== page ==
Montessori Elementary Homeschool Blog - with documentation of our infant Montessori, toddler Montessori, and primary Montessori experiences; as well as preparation for the upcoming adolescent Montessori homeschool years.

Friday, April 15, 2016

Foster Care: Preparations for the Bio Children

This post has been written throughout the past week. A couple of Montessori points to highlight:

  • Montessori focuses on a prepared environment, a prepared child and a prepared adult - this post is focuses on the prepared environment and the prepared child. 
  • Montessori prepares children for social situations, culture and life through Grace and Courtesy lessons. In a sense, this was a week-long grace & courtesy lesson. 

Pictures haven't been taken. I'll tried to add a photo from Tuesday if I can find it (he hid it from me ;) ).

This week, Legoboy has been attending school. The primary purpose is for him to have a shared experience of "school" - an understanding of the life of other children living with us.

Most of his friends and all of his school-age cousins attend school - and he sees both the benefits and drawbacks from that perspective. He appreciates the benefits of homeschooling and doesn't want to change that.

But that perspective is very different from LIVING it. Given a week isn't entirely living the lifestyle either - it is a small taste.

We're not looking to change this part of his life, just expand horizons. There are enough changes on the horizon as it is!

Past school experiences include but are not limited to the following:
  • Montessori school - including before/after care - 10 hours/day, 5 days/week. One full school year
  • Variety of summer camps - some all fun - some a mix of "school" and fun.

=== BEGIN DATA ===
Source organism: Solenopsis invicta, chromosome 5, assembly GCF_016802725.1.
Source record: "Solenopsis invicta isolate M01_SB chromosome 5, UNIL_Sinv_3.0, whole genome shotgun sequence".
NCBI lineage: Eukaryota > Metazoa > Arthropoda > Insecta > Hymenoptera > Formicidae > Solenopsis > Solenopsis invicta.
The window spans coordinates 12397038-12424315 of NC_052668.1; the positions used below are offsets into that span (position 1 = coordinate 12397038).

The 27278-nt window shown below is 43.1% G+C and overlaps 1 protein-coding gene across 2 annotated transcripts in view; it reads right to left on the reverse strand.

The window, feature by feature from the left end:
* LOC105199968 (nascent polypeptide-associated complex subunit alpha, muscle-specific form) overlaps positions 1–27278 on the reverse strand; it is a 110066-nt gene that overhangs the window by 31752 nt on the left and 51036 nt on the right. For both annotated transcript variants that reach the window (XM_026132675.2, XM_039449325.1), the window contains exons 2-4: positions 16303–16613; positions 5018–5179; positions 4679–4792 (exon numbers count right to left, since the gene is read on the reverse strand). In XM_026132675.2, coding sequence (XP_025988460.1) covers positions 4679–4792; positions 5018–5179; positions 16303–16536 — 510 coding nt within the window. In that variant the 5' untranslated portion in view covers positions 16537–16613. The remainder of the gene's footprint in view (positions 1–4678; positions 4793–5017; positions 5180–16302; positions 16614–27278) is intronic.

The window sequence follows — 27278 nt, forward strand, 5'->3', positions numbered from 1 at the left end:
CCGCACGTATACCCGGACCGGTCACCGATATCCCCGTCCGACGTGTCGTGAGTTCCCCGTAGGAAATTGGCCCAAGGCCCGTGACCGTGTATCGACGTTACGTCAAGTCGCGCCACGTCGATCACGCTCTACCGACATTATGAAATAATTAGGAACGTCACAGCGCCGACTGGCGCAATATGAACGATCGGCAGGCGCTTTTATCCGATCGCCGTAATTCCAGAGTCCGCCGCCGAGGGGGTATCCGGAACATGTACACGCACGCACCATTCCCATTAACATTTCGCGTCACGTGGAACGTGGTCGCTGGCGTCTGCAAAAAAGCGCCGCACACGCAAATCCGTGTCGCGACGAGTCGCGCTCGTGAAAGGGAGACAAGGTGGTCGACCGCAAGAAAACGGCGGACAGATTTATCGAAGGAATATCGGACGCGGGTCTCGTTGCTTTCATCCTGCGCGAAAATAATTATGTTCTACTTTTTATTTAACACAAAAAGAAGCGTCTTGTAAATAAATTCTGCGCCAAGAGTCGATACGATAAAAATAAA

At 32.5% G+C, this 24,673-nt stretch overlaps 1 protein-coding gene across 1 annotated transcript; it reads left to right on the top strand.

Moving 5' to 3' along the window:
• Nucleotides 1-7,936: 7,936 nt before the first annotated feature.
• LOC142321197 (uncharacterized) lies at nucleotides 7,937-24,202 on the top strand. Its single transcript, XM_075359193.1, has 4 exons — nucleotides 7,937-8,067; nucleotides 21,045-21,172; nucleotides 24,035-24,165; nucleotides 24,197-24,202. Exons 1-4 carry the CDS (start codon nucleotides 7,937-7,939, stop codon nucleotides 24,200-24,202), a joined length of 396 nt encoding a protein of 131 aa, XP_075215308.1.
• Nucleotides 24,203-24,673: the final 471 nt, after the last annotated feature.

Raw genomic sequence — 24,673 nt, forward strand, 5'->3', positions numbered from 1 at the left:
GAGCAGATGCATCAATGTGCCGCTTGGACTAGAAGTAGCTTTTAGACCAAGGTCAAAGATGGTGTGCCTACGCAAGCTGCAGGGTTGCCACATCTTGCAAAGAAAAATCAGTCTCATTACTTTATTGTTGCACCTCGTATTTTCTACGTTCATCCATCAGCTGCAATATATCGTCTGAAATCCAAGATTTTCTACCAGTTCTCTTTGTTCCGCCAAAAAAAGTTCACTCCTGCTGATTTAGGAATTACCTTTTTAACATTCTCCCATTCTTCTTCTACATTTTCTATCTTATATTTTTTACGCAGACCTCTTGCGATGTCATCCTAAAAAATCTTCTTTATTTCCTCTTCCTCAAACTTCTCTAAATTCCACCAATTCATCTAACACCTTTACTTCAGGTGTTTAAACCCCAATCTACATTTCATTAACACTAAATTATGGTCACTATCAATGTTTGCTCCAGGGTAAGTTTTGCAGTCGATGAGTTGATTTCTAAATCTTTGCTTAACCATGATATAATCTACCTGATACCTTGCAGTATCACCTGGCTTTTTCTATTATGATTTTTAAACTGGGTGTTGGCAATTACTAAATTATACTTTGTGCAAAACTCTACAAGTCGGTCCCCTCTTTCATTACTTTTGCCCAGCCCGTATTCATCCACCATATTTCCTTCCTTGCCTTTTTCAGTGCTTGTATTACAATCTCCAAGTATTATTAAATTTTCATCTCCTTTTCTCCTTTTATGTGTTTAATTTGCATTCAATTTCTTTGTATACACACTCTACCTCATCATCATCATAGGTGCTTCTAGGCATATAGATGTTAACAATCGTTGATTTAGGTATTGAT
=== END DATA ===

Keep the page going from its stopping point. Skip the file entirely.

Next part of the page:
• Montessori school 3 days/week for half a year
  • Various Montessori schools for a day, a week, a month at a time while I subbed. 
  • Non-Montessori preschool that is normally 3 half-days - he attended "full days" or two classes each day but we ate lunch together
  • He has never attended a school where he had to sit in a desk, though he has had some experiences of being limited in movement and work choices. 
  • He attends 2 classes a week (one afternoon a week) at the local public middle school - but still no desks ;) 

He knows that he has options that school-attending children don't have - and he appreciates those. But when we have school children in our home who need to be in bed by a particular time and he gets to stay up, I want him to choose for himself to quietly tuck himself into the library until the other children are in bed, so that he isn't rubbing his privilege in their faces. 

No, he isn't attending the public school - too tedious to enroll for just a week. To visit for a day was feasible, but we were looking at the reality of balancing homework, ongoing days of early to bed and early to rise, keeping up with normal activities (so he can understand why we sometimes have limit a child's choices on activities).